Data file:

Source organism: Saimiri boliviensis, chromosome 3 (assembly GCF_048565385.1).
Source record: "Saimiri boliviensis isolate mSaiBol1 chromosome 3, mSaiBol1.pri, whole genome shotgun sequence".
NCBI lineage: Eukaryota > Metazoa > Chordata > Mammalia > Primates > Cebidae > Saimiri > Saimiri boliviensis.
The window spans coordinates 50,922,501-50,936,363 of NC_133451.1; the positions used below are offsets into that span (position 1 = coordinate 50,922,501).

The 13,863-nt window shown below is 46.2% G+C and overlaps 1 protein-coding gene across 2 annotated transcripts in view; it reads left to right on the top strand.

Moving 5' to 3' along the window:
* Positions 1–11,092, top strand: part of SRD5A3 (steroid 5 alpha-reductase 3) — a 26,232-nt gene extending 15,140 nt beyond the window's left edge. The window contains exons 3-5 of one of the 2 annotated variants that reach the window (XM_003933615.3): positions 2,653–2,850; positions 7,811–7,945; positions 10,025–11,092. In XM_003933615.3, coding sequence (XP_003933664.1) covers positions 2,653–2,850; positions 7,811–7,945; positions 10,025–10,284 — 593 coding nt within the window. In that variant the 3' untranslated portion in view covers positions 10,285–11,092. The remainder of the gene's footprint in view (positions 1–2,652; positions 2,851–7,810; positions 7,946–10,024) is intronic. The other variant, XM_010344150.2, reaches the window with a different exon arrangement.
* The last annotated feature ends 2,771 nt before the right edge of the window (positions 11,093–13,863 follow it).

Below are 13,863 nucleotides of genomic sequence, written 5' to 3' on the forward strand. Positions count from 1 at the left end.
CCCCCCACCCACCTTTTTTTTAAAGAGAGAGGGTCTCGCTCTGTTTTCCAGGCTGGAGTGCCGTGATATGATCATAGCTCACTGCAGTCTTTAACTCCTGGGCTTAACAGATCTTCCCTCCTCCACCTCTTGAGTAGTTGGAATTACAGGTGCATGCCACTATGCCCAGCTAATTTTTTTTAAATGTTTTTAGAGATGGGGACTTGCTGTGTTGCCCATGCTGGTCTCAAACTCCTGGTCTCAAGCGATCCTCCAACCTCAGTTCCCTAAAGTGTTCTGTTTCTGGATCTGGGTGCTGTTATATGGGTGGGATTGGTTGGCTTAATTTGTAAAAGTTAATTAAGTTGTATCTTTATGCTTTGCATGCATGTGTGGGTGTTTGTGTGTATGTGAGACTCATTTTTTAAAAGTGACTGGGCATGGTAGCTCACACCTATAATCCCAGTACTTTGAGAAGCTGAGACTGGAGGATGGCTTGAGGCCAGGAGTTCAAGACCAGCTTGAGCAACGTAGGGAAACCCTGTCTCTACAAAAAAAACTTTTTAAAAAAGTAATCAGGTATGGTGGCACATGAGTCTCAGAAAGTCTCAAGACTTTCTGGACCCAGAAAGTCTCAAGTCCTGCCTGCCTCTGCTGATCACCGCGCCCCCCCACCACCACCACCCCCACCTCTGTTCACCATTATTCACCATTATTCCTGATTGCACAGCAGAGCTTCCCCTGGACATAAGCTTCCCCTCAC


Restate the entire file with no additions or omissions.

Source organism: Saimiri boliviensis, chromosome 3 (assembly GCF_048565385.1).
Source record: "Saimiri boliviensis isolate mSaiBol1 chromosome 3, mSaiBol1.pri, whole genome shotgun sequence".
NCBI lineage: Eukaryota > Metazoa > Chordata > Mammalia > Primates > Cebidae > Saimiri > Saimiri boliviensis.
The window spans coordinates 50,922,501-50,936,363 of NC_133451.1; the positions used below are offsets into that span (position 1 = coordinate 50,922,501).

The 13,863-nt window shown below is 46.2% G+C and overlaps 1 protein-coding gene across 2 annotated transcripts in view; it reads left to right on the top strand.

Moving 5' to 3' along the window:
* Positions 1–11,092, top strand: part of SRD5A3 (steroid 5 alpha-reductase 3) — a 26,232-nt gene extending 15,140 nt beyond the window's left edge. The window contains exons 3-5 of one of the 2 annotated variants that reach the window (XM_003933615.3): positions 2,653–2,850; positions 7,811–7,945; positions 10,025–11,092. In XM_003933615.3, coding sequence (XP_003933664.1) covers positions 2,653–2,850; positions 7,811–7,945; positions 10,025–10,284 — 593 coding nt within the window. In that variant the 3' untranslated portion in view covers positions 10,285–11,092. The remainder of the gene's footprint in view (positions 1–2,652; positions 2,851–7,810; positions 7,946–10,024) is intronic. The other variant, XM_010344150.2, reaches the window with a different exon arrangement.
* The last annotated feature ends 2,771 nt before the right edge of the window (positions 11,093–13,863 follow it).

Below are 13,863 nucleotides of genomic sequence, written 5' to 3' on the forward strand. Positions count from 1 at the left end.
CCCCCCACCCACCTTTTTTTTAAAGAGAGAGGGTCTCGCTCTGTTTTCCAGGCTGGAGTGCCGTGATATGATCATAGCTCACTGCAGTCTTTAACTCCTGGGCTTAACAGATCTTCCCTCCTCCACCTCTTGAGTAGTTGGAATTACAGGTGCATGCCACTATGCCCAGCTAATTTTTTTTAAATGTTTTTAGAGATGGGGACTTGCTGTGTTGCCCATGCTGGTCTCAAACTCCTGGTCTCAAGCGATCCTCCAACCTCAGTTCCCTAAAGTGTTCTGTTTCTGGATCTGGGTGCTGTTATATGGGTGGGATTGGTTGGCTTAATTTGTAAAAGTTAATTAAGTTGTATCTTTATGCTTTGCATGCATGTGTGGGTGTTTGTGTGTATGTGAGACTCATTTTTTAAAAGTGACTGGGCATGGTAGCTCACACCTATAATCCCAGTACTTTGAGAAGCTGAGACTGGAGGATGGCTTGAGGCCAGGAGTTCAAGACCAGCTTGAGCAACGTAGGGAAACCCTGTCTCTACAAAAAAAACTTTTTAAAAAAGTAATCAGGTATGGTGGCACATGAGTCTCAGAAAGTCTCAAGACTTTCTGGACCCAGAAAGTCTCAAGTCCTGCCTGCCTCTGCTGATCACCGCGCCCCCCCACCACCACCACCCCCACCTCTGTTCACCATTATTCACCATTATTCCTGATTGCACAGCAGAGCTTCCCCTGGACATAAGCTTCCCCTCAC